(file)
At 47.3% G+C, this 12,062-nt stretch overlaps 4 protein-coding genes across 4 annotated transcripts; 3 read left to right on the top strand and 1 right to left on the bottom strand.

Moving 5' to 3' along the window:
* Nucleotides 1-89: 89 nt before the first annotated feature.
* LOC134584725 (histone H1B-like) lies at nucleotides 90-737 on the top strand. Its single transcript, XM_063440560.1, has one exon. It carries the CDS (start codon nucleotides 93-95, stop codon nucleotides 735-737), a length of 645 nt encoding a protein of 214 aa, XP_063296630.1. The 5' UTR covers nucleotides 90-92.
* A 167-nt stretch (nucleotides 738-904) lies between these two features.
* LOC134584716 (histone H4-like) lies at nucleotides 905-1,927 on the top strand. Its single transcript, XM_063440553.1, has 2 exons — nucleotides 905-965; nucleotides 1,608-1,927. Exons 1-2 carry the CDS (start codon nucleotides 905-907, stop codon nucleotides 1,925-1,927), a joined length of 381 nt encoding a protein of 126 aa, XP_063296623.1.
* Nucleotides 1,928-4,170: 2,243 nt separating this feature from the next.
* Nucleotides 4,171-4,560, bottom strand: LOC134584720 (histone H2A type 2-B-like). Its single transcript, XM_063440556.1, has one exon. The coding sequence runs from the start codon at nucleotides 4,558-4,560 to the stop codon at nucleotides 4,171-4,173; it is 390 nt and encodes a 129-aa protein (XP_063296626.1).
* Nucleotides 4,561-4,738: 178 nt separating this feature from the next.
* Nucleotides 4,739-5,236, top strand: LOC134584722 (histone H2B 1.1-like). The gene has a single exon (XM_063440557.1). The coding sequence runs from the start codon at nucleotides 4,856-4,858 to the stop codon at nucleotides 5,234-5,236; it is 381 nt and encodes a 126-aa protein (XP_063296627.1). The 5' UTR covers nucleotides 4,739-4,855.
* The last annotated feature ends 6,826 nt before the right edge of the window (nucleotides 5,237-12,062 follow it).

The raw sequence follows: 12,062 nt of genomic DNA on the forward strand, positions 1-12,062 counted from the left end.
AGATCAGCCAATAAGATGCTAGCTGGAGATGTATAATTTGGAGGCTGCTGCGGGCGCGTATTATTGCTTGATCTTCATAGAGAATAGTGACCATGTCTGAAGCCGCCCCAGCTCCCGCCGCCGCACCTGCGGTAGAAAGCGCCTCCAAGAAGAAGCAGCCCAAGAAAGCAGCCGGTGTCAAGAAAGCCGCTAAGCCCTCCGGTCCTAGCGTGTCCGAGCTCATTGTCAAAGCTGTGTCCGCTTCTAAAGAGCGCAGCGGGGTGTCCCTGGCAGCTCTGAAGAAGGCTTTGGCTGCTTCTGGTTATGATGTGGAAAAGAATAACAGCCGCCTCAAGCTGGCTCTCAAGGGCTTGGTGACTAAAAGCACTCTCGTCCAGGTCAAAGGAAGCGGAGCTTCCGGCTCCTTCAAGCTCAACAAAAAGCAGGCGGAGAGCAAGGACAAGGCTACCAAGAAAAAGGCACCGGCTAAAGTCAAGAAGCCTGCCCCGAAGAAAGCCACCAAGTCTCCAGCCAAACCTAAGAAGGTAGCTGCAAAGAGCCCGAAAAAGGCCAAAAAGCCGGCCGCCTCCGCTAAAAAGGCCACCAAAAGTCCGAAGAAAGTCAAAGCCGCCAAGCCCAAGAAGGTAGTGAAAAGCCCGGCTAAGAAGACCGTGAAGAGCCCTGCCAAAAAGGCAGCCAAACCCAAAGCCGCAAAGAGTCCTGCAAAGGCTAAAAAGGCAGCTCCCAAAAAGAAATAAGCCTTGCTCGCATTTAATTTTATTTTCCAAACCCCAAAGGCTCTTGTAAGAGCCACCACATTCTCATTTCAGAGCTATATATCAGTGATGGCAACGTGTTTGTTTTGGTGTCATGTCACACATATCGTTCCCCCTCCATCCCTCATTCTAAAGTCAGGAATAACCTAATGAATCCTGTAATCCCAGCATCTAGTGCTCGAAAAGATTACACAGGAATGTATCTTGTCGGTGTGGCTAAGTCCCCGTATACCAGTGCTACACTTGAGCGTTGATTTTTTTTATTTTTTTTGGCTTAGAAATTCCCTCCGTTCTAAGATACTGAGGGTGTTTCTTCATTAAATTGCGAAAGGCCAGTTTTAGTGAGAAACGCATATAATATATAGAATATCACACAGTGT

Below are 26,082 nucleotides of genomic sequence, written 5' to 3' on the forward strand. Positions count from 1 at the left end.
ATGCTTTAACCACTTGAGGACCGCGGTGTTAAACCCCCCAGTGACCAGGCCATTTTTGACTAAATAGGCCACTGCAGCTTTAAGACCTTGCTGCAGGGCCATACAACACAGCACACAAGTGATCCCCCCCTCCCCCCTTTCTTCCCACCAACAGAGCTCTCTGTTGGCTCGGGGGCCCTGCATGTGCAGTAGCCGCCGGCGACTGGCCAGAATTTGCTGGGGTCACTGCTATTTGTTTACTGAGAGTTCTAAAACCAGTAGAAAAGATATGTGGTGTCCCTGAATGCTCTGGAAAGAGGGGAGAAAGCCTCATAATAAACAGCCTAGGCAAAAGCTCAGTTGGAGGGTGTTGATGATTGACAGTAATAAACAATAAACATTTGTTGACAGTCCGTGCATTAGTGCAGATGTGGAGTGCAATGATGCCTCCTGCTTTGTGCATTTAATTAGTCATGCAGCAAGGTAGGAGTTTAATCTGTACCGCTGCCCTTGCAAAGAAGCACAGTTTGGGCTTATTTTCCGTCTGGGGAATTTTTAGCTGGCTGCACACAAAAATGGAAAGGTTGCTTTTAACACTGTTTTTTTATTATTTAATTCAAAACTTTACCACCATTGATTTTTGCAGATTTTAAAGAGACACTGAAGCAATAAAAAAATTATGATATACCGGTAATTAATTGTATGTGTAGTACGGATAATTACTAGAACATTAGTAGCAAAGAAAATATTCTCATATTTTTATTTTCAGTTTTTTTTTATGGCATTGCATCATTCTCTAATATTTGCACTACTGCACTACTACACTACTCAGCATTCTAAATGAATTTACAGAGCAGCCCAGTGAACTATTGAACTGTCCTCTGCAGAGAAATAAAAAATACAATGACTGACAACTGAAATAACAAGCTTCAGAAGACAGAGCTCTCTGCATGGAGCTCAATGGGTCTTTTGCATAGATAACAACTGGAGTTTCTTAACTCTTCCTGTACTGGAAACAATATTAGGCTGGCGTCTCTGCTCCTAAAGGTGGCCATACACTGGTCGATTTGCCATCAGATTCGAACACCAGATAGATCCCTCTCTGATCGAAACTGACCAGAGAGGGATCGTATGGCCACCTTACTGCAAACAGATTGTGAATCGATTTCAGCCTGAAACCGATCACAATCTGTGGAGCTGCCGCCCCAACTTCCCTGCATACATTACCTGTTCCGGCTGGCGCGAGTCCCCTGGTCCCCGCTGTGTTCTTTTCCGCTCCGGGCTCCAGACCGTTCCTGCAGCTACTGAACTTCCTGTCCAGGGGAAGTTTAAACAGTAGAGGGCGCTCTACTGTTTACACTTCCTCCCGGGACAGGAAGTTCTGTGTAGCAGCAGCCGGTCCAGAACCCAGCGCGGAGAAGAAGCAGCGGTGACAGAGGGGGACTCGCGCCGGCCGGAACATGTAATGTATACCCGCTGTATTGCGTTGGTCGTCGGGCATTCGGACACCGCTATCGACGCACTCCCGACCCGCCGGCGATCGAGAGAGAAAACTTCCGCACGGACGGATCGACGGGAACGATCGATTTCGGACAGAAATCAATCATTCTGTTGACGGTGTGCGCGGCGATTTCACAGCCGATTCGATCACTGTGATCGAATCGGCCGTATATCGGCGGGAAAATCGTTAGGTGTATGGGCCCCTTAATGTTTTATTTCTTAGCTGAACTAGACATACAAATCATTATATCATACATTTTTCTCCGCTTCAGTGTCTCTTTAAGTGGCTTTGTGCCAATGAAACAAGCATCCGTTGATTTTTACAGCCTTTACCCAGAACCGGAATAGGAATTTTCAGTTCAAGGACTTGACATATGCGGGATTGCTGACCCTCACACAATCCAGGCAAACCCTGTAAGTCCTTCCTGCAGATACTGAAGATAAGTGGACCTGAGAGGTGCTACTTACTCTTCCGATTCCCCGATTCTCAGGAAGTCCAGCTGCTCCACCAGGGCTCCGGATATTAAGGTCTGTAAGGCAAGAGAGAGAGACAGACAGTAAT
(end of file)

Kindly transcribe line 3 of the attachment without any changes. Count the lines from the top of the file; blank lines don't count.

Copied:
* Nucleotides 1-89: 89 nt before the first annotated feature.